whence good ideas?

In a past life I wrote a lot of copy for a woman who was publishing a magazine that focused on a lucrative but hitherto underserved market* of big spenders in my town. Her magazine was slick and successful, but her pockets were not deep enuf, and she had to walk away from the venture after two issues. (It was subsequently taken up by other publishers in town, including the local fish wrapper, and continues in various forms to this day.)

I had sustained my writing relationship with her for a while after when she took a job with a propane company, producing newsletters. (This was back in the days of print.) She and I developed a professional friendship that included a few business lunches and chatty phone calls. And one bit of wisdom I gleaned from this was her offhand comment once that the good ideas always come back. Her point was that if an idea keeps presenting itself to you, then it must be good in some way you don’t yet recognize and it is probably worth your pursuit.

And thus is the case with the latest story I’m working on: “Icarus.” A little sleuthing showed me that I had begun this story nearly four years ago, and while I continued to keep notes in the ensuing years and even made an ill-fortuned attempt at writing it (making it a running story, which didn’t have legs), I never achieved the critical mass to really get it underway. (Yeah, I just split an infinitive! Fight me!)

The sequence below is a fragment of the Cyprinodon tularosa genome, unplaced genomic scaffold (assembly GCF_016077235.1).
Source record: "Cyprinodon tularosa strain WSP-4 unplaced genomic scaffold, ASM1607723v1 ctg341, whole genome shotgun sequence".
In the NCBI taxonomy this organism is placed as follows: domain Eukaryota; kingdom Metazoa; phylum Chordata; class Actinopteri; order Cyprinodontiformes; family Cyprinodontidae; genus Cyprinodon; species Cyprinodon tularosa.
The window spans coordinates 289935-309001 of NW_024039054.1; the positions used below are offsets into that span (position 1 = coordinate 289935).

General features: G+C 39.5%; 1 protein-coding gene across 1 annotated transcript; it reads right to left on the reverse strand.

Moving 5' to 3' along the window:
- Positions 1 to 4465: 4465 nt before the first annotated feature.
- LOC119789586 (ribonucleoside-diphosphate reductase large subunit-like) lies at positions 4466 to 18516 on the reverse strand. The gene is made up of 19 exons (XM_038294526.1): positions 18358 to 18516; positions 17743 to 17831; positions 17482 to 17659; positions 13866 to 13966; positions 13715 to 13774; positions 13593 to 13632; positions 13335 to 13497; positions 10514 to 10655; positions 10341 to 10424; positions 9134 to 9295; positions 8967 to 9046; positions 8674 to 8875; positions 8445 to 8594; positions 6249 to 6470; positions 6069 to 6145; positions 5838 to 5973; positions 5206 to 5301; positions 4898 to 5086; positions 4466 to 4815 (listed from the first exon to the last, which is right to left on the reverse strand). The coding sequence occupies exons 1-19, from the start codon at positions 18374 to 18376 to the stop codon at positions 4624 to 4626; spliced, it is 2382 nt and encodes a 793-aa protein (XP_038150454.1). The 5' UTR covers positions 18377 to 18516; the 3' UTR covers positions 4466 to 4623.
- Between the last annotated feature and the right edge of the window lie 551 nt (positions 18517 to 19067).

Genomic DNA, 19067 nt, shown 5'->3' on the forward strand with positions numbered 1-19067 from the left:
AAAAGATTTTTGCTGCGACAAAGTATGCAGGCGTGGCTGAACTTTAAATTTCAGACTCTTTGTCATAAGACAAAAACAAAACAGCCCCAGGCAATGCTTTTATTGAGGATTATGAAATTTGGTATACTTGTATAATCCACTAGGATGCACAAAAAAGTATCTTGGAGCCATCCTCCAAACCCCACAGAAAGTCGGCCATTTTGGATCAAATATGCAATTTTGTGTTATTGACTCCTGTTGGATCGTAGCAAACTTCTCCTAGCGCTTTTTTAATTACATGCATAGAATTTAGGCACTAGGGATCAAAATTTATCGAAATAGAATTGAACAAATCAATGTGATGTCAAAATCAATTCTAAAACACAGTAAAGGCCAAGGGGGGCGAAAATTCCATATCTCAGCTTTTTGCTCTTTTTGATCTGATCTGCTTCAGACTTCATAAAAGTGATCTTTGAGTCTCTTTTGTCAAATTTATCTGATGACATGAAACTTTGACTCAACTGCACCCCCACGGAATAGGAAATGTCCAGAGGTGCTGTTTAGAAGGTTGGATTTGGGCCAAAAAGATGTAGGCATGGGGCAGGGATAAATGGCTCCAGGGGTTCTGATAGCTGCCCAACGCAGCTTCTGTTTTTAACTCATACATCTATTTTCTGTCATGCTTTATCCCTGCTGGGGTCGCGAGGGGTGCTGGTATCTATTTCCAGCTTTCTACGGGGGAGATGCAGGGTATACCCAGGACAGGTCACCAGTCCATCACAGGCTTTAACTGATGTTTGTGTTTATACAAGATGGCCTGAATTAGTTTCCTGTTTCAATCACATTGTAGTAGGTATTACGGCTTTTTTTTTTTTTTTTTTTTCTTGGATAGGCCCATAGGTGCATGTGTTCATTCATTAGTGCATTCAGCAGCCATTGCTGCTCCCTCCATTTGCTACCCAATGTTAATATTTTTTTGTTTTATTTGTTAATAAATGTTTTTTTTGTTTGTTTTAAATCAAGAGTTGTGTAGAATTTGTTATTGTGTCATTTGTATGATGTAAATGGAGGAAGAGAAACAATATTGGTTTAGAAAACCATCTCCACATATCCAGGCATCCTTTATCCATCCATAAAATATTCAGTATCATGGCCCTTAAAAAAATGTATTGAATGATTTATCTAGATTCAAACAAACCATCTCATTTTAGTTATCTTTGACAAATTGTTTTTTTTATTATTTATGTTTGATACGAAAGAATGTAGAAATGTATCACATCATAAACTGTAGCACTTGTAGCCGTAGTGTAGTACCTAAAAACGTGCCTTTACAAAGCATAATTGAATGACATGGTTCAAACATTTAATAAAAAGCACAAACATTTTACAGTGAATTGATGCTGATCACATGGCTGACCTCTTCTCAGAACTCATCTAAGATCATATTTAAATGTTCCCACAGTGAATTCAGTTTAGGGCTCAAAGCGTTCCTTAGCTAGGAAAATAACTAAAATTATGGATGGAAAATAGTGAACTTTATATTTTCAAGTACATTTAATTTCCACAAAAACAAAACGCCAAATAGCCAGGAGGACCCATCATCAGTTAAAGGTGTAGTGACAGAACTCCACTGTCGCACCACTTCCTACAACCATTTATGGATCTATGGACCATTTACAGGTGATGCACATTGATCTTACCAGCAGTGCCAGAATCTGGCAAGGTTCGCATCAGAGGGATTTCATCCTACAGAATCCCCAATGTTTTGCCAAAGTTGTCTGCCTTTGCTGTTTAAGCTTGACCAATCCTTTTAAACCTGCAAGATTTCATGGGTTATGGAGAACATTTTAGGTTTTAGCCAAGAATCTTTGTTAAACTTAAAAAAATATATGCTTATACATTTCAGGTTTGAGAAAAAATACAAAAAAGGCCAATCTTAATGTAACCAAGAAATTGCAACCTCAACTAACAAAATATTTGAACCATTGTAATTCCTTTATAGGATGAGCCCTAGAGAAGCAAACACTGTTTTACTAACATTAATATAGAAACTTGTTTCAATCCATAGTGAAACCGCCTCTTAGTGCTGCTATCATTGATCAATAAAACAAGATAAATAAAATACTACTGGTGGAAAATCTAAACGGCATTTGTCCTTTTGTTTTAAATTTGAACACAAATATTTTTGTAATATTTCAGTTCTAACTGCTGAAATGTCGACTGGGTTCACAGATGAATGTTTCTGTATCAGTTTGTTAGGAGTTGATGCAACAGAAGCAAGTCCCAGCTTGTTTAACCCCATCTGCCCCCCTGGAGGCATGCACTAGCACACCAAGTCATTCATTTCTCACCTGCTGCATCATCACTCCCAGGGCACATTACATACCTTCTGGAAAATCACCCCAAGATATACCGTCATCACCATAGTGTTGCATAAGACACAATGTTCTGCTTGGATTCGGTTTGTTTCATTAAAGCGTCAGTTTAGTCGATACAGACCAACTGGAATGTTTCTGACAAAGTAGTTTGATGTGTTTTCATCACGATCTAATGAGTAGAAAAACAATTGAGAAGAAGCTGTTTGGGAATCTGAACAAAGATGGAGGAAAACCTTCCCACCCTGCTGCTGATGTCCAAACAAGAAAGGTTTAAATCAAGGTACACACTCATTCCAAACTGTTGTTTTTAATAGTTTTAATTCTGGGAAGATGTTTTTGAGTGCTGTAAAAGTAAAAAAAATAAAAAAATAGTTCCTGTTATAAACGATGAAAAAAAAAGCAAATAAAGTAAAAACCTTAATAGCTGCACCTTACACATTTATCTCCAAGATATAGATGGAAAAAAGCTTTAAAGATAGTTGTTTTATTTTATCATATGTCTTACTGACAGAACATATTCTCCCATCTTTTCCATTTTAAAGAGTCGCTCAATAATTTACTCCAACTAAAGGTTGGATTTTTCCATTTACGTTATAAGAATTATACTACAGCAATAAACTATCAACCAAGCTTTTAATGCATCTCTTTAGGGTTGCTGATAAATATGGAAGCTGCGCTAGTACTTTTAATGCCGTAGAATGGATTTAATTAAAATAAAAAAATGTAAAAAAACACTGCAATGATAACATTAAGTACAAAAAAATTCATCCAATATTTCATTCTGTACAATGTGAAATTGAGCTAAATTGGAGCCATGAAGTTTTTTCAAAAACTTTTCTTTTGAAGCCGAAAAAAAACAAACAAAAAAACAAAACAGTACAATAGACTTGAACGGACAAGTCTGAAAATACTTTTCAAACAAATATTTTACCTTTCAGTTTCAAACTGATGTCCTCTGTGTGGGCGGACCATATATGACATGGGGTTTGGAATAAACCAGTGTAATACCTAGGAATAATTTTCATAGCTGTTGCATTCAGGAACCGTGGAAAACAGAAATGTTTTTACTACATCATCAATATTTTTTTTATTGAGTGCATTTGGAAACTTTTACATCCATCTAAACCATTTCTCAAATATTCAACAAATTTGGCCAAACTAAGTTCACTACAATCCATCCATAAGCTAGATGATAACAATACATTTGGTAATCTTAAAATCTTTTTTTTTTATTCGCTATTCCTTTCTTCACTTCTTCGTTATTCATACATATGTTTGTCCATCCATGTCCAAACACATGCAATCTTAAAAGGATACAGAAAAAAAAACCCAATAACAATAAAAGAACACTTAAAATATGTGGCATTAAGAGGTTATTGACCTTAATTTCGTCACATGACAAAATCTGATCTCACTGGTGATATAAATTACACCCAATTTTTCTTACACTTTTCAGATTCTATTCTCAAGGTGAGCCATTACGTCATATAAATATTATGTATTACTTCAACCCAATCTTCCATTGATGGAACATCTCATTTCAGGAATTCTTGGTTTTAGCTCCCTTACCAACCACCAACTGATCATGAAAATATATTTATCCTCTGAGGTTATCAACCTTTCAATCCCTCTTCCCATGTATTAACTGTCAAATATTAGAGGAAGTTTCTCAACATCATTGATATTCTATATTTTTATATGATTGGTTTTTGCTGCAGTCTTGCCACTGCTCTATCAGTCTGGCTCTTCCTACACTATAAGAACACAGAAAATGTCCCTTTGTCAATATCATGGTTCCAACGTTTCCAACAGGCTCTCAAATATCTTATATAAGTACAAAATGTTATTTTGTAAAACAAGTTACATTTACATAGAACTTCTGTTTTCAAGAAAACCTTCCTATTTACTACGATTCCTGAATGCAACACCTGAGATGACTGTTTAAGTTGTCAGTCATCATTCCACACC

I guess for me, critical mass can be achieved in different ways. Sometimes just the accumulation of notes can be enuf to get me going. In the case of one story, “When We Were Young and Life Was Full in Us,” I had the story in mind but didn’t have some controlling feature I needed. It turned out that what I needed was the correct tone, and once I settled on that (playful innocence), the story flowed. More recently I spoke of my story “MTWTF” (still not found a home, alas) and how once I found the structure for telling the story — the passage of a work week — the story came forth easily.

So it seems with “Icarus.” It’s based on a colleague I knew back in my (dark, dismal) teaching days and a misstep he made. The story is as old as time, or at least as old as men and women have been pursuing relationships, and I saw early enuf how the tale of Icarus flying too close to the sun was apt as a metaphor for the man’s foible. But there was something missing that was keeping me from telling the tale.

Once again, tone to the rescue. I am now trying to tell this man’s (fictionalized, Greek-tragic) story from the point of view of a bemused best friend who tries to help his buddy understand the doom he is pursuing. I’ve made them teachers in an English department so I can toss in some clever words. I think it’s going to work this time.

Of course, half the tale is in the telling.** I know the plot; I can see the end (flames). But getting there is what I have to do. I am lucky to know that kind of tone I’m reaching for, and I think that will guide my word choices, my syntax, the birth of the metaphors, the flow of sentences, the congealing of paragraphs, and all of that.

So, I’m flying forward on what I hope are reliable wings with this story. (And I’m boasting perhaps too confidently, having only amassed a few hundred words so far.)

 

*Weddings

**A saying that I think I came up with on my own (though I am willing to concede that I read it somewhere and don’t recall)

Explore posts in the same categories: Process, short stories

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One Comment on “whence good ideas?”


  1. **The tale is in the telling sounds familiar, but what do I know. It’s a good phrase. (Maybe it’s like the proof is in the pudding?)


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